The annual interest payment on the bonds issued by the fraudulent company Ematum (Mozambique Tuna Company) has jumped to 81 million dollars (up from 45 million dollars per year) as the interest on Mozambique’s sole Eurobond (maturing in 2031) rises from five per cent to nine per cent, according to Gregory Smith, a senior economics analyst from M&G Investments.
Ematum was created in the context of Mozambique’s greatest financial scandal, known as the case of the “Hidden Debts”. Ematum was one of three fraudulent companies set up by the State Intelligence and Security Service (SISE). The others were Proindicus and Mozambique Asset Management (MAM).
The companies obtained loans of over two billion US dollars from the banks Credit Suisse and VTB of Russia, thank to illegal loan guarantees issued by the government of the day, under the then President Armando Guebuza.
The guarantees were signed by Guebuza’s Finance Minister Manuel Chang, who is currently under detention in New York, awaiting trial for crimes arising out of the Hidden Debts.
“Back in 2019 this bond was issued as part of an exchange on the previously defaulted “tuna” bond, with the hope that Mozambique would be reaping lots of revenue from natural gas production by now”, Smith wrote in his LinkedIn account. “However, delays in gas production have meant that government revenues are yet to get a raise. In fact, government revenues have fallen from 29% of GDP in 2019 to an estimated 24% in 2023”.
According to Smith, the government will be giving up vital foreign exchange before it has realized any substantial inflows, while it faces challenges with foreign debt arrears and depleted foreign exchange reserves after the Covid-19 pandemic and several natural disasters.
“The lesson from this is that any agreed increase in coupon should have been contingent on the gas revenues actually arriving. This idea was considered as part of the restructuring, but deemed too complex at the time”, Smith said, adding that the question “how do you reliably measure gas revenues? went unanswered.”
“The simple route was chosen, but this now looks like a mistake”, he added, arguing that more effort is needed to design practical contingent debt instruments that work.
“Meanwhile the hope (for about 10 years from now?) remains that the liquefied natural gas (LNG) projects get going and save the day”, he concluded.
Smith is far too generous to the Mozambican authorities. For paying the Ematum interest is not just a mistake – it is a crime.
For in June 2019, the Constitutional Council, Mozambique’s highest body in matters of constitutional law, declared null and void all acts concerning the Ematum loan. Also null and void, “with all the legal consequences” is the loan guarantee issued by Guebuza’s government.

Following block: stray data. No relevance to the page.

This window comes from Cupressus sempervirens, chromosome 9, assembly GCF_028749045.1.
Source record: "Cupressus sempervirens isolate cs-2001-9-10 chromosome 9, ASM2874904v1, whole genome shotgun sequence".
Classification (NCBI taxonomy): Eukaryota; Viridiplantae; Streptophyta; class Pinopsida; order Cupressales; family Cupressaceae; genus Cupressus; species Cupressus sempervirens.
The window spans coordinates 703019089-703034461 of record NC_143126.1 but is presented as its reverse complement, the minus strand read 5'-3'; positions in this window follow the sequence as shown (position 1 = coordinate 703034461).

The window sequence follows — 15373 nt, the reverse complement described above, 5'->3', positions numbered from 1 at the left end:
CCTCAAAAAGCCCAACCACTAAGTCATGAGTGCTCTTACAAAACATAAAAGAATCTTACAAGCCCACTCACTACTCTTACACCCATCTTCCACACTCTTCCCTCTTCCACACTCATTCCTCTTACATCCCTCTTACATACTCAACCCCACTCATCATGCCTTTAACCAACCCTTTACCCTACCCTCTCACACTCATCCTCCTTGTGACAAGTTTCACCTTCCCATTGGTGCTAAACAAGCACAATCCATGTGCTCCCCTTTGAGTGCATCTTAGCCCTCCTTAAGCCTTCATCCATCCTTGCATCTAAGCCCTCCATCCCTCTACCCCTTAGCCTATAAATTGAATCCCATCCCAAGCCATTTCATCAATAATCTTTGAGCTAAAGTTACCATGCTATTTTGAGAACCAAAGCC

The initial loan took the form of 850 million dollars worth of bonds issued by Credit Suisse and VTB in 2013. But this was not authorized by the Mozambican budget law of 2013.
That law set a ceiling of 183.5 million meticais (equivalent at the time to about five million dollars) on loan guarantees that the government could legally issue. A guarantee for a loan of 850 million dollars smashed through that ceiling.
The Ematum loan and its guarantee were not mentioned in the 2013 budget, thus violating a basic principle of the law on state financial management which states that no expenditure can be authorized unless it is duly included in the budget. (The guaranteed loan counts as state expenditure because, if the company does not repay – as has happened –then the Mozambican state becomes liable, and the guarantee adds to the State’s foreign debt).
The Constitutional Council said that the government had “completely disrespected” both the Constitution and the law by contracting the Ematum debt. The loan and its guarantee were thus null and void.
Despite the Constitutional Council ruling the government went ahead with a deal under which the bonds were exchanged for new bonds, for 900 million dollars, maturing on 15 September 2031, with an interest rate that started at five per cent, and has now climbed to nine per cent.
The government could tear up its deal with the Ematum bondholders, on the grounds that the Constitutional Council, effectively the highest court in the land, has ruled it null and void. Instead, it has chosen to ignore the Constitutional Council ruling, and continues to pay the Ematum interest.
The situation will worsen later in the decade, when the government has to pay the capital. The capital is to be paid in eight equal six monthly instalments of 112.5 million dollars on 15 March and 15 September of the years 2028, 2029, 2030 and 2031.